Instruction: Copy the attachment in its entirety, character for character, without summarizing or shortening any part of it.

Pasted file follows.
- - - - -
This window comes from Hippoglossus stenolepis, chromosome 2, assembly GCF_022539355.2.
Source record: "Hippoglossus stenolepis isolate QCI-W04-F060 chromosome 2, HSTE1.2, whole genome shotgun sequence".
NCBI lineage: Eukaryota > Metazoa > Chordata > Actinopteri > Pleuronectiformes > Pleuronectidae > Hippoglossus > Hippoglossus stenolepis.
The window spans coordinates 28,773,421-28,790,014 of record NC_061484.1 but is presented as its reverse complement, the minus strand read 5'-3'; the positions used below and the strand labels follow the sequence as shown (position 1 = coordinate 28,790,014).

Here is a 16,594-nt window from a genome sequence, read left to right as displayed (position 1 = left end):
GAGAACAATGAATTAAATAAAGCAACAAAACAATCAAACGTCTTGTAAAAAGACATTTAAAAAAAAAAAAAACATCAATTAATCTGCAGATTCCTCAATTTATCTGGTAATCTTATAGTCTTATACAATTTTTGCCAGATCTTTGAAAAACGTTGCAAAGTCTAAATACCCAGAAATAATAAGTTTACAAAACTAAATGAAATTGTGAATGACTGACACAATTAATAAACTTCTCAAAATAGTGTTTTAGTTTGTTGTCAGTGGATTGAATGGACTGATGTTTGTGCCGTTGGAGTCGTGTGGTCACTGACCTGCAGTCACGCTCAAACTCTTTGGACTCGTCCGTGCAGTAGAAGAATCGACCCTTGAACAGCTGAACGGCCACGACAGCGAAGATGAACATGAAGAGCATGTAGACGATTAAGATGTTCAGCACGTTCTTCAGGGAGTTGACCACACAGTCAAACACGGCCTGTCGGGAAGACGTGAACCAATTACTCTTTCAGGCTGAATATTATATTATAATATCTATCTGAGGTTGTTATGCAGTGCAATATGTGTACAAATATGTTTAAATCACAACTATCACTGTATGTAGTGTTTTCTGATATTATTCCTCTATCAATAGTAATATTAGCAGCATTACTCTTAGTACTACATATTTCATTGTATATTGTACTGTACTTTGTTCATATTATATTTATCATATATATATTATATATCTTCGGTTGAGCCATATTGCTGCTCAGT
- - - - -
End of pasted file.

This window comes from Hippoglossus stenolepis, chromosome 2, assembly GCF_022539355.2.
Source record: "Hippoglossus stenolepis isolate QCI-W04-F060 chromosome 2, HSTE1.2, whole genome shotgun sequence".
NCBI lineage: Eukaryota > Metazoa > Chordata > Actinopteri > Pleuronectiformes > Pleuronectidae > Hippoglossus > Hippoglossus stenolepis.
The window spans coordinates 28,773,421-28,790,014 of record NC_061484.1 but is presented as its reverse complement, the minus strand read 5'-3'; the positions used below and the strand labels follow the sequence as shown (position 1 = coordinate 28,790,014).

Here is a 16,594-nt window from a genome sequence, read left to right as displayed (position 1 = left end):
GAGAACAATGAATTAAATAAAGCAACAAAACAATCAAACGTCTTGTAAAAAGACATTTAAAAAAAAAAAAAACATCAATTAATCTGCAGATTCCTCAATTTATCTGGTAATCTTATAGTCTTATACAATTTTTGCCAGATCTTTGAAAAACGTTGCAAAGTCTAAATACCCAGAAATAATAAGTTTACAAAACTAAATGAAATTGTGAATGACTGACACAATTAATAAACTTCTCAAAATAGTGTTTTAGTTTGTTGTCAGTGGATTGAATGGACTGATGTTTGTGCCGTTGGAGTCGTGTGGTCACTGACCTGCAGTCACGCTCAAACTCTTTGGACTCGTCCGTGCAGTAGAAGAATCGACCCTTGAACAGCTGAACGGCCACGACAGCGAAGATGAACATGAAGAGCATGTAGACGATTAAGATGTTCAGCACGTTCTTCAGGGAGTTGACCACACAGTCAAACACGGCCTGTCGGGAAGACGTGAACCAATTACTCTTTCAGGCTGAATATTATATTATAATATCTATCTGAGGTTGTTATGCAGTGCAATATGTGTACAAATATGTTTAAATCACAACTATCACTGTATGTAGTGTTTTCTGATATTATTCCTCTATCAATAGTAATATTAGCAGCATTACTCTTAGTACTACATATTTCATTGTATATTGTACTGTACTTTGTTCATATTATATTTATCATATATATATTATATATCTTCGGTTGAGCCATATTGCTGCTCAGT